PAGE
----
Getting computers to analyse opinions in blogs

Andrew Salway and his colleagues have collected 1.4 million blog posts about climate change. They aim to create a tool which will allow computers to analyse opinions expressed in large volumes of text.

By Camilla Aadland

Andrew Salway of Uni Research Computing is researching the automated analysis of blog texts and  blogging communities. Photo: Helge Skodvin

“There is an enormous number of blogs about climate change. If you google climate change, you get a lot of hits, but if you want to know more, it can be overwhelming. We’re trying to develop technology which will help people to understand big, complicated debates in a variety of different subject areas. This will be useful for both lay people and social scientists who want to analyse debates,” says Salway, a researcher at Uni Research Computing.

Analytical tools

Salway and his colleagues have so far collected 3,000 blogs with 1.4 million blog posts published from 2005 onwards. They aim to develop technology which will allow computers to automatically capture the essence of blogs on various subjects in different languages.

They are doing this as part of project NTAP (Networks of Texts and People). Uni Research and the University of Bergen, supported by the Research Council of Norway, are collaborating on this project which will continue until the summer of 2015.

“The technology will attempt to automatically capture the main point of what is being said, but it will also show who said it, when they said it and how much influence they have on other people’s blog posts and networks,” explains Salway.

The researchers are also interested in observing changes in blog networks over time – how opinions are formed and changed.

“We will be able to see how polarised the debate is, whether there is a network of people who only talk to one another and provide links to one another’s posts. This is how people reinforce their opinions without being open to other points of view. We can trace whether or not the debate is becoming more polarised,” says Salway.

Polarized debate

Halfway through the project, the researchers’ impression is that the blogosphere climate debate is very polarised. Participants in the debate can be split broadly into two groups: sceptics and acceptors. Their blogs are characterised by different word types. Sceptics’ blogs look more at science, and words such as theory, IPCC, cooling, absurdity and Gore appear more often than in believers’ blogs.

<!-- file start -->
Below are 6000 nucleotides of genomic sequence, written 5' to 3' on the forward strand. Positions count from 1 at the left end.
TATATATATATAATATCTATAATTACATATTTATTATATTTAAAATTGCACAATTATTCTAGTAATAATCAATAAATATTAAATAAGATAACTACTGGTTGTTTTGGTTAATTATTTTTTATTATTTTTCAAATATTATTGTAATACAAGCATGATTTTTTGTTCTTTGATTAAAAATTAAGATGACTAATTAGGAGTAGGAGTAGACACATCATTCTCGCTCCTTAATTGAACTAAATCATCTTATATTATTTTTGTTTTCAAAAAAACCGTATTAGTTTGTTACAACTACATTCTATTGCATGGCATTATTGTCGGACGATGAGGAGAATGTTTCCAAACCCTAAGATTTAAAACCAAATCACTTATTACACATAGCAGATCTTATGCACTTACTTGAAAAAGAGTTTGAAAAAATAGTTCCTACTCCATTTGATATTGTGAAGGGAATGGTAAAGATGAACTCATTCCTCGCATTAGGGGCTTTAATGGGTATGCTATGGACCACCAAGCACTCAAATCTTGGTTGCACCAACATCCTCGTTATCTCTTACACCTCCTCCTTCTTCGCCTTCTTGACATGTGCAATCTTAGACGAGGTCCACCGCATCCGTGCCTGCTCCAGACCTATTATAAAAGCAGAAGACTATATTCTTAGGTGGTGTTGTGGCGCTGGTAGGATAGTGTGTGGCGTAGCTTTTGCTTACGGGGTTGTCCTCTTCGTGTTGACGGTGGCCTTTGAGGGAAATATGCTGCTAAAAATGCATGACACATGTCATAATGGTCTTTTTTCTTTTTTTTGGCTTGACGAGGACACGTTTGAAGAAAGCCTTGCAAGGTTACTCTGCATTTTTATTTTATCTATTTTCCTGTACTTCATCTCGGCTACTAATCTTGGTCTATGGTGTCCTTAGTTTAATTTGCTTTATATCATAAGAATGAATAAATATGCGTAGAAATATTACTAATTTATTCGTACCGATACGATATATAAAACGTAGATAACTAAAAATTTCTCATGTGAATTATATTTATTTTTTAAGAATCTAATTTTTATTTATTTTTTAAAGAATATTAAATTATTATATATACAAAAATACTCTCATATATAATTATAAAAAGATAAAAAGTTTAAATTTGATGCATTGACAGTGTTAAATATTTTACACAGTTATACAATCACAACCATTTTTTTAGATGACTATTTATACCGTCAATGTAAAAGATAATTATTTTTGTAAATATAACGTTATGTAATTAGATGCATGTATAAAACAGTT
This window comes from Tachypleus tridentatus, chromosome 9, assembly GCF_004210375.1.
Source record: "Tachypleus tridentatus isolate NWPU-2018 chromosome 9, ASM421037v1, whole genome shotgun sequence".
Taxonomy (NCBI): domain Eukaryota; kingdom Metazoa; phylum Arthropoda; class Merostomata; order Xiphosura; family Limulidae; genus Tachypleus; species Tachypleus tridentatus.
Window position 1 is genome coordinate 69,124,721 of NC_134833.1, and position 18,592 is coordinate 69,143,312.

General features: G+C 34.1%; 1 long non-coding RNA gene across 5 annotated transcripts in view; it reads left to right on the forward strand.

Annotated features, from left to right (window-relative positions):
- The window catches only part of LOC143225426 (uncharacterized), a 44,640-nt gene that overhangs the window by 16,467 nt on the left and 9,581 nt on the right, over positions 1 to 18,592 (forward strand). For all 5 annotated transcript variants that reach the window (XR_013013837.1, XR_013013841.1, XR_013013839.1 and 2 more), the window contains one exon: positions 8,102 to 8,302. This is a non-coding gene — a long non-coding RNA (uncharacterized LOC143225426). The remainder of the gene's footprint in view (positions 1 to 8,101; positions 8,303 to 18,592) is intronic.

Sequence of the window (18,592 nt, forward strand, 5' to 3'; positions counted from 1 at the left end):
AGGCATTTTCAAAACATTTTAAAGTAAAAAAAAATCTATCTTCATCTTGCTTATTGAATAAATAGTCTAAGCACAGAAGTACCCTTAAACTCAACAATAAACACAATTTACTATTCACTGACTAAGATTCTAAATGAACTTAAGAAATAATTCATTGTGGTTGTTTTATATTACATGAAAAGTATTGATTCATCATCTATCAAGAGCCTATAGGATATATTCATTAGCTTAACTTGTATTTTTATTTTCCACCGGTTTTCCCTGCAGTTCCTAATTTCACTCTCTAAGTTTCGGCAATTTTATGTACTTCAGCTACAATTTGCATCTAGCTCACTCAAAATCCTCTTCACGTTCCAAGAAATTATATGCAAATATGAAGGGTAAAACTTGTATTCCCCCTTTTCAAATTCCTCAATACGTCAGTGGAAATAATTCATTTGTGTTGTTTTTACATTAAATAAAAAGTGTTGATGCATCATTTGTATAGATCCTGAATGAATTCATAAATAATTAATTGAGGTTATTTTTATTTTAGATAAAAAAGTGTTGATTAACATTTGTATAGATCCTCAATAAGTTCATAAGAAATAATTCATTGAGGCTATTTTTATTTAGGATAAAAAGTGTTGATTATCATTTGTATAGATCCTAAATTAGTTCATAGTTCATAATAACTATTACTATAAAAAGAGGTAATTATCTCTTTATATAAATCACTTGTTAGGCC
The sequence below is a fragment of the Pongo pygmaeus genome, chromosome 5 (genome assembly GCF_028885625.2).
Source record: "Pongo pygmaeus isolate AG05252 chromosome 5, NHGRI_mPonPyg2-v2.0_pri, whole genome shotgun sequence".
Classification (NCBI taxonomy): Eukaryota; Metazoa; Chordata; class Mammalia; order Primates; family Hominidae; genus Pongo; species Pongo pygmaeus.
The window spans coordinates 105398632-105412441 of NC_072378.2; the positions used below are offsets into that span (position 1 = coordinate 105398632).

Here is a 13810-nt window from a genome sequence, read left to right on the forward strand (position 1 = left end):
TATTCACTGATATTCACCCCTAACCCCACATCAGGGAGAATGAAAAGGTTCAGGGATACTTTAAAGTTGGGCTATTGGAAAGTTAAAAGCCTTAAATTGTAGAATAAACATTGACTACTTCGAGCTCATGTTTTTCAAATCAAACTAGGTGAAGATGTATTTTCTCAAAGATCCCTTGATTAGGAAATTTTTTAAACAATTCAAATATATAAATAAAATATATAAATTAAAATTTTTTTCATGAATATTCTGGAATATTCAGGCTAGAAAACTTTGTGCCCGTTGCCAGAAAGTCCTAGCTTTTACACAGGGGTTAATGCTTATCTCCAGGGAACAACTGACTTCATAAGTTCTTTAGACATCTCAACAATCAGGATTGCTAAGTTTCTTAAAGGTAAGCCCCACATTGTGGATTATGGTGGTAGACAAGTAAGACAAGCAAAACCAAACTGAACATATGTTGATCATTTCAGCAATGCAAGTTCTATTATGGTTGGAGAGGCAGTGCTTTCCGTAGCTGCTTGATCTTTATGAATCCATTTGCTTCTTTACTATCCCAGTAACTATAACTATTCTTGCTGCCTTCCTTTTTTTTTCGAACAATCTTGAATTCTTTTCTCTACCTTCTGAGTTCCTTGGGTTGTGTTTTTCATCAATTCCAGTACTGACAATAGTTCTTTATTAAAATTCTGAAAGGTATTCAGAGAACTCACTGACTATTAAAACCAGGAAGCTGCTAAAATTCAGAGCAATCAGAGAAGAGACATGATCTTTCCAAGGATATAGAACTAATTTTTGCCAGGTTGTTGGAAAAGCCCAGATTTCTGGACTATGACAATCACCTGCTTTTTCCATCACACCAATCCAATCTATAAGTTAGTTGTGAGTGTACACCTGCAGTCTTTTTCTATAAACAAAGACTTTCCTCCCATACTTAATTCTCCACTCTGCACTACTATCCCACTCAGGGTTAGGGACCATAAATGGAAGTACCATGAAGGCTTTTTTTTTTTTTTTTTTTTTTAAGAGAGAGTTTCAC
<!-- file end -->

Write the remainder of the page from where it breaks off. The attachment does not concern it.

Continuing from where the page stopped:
“Acceptors talk more about significance and consequences. They have accepted the science and are looking to the future,” says Salway.

In this group, words such as changed, fundamental, background, conditions, grandchildren and oil are mentioned more often than in sceptics’ blogs.

The researchers’ hypothesis is that more sceptics find their way into the blogosphere than into traditional media.

“It’s best when you get an overview of all the different points of view. If you choose the wrong blog, which then redirects you to others with the same opinion, you’re forming your own opinion on the basis of biased information.

Researchers have chosen to look more closely at climate blogs because climate change is an important and relevant topic.

“It is also challenging because of its scope; it’s a topic which encompasses technology, science, politics and people. It’s a challenge for the language technology to work with such a broad spectrum of concepts,” continues Salway.

Instead of searching for individual key words, the researchers are developing a program which will be able to relate key concepts so that it is possible to find the opinion in what is being said.

“We are taking an inductive approach. This means that rather than trying to code grammar and opinions into the computer so that it can use them to understand text, we give it a large volume of text and ask it to look for patterns in that text which may provide an opinion,” explains Salway.

Recognizing patterns

The patterns arise through how words appear in the text. One example of a pattern like this is:

(to (fight|slow|minimise|curb|tackle) climate change).

Most of the texts the researchers have collected are in English, but they are gathering comparable Norwegian and French texts. The technology should work regardless of language or topic.

“When we’re finished I hope we’ll have a tool which social scientists can use in their work, as well as a deeper understanding of how opinions can be extracted from a text just by looking at patterns,” says Salway.

Eventually he hopes to be able to compare what is happening in the blogosphere with what is happening in the news. One of the researchers, Knut Hofland, has collected news articles from selected media every day for 15 years.

“We hope to be able to extract political statements about climate change, for example, and compare these with opinions in the blogosphere,” says Salway.

Fact box

  • NTAP – Network of Texts and People
  • A research project which will develop methods of detecting, analysing and visualising the development of knowledge and opinions via various social networks.
  • The project is a collaboration between the University of Bergen and Uni Research. International collaboration partners are the University of Sheffield in the UK and Ontario College of Arts and Design in Canada.
  • Funding comes from the Norwegian Research Council’s VERDIKT programme.
  • The project started in January 2012 and will continue until July 2015.

June 13, 2014, 9:46 a.m.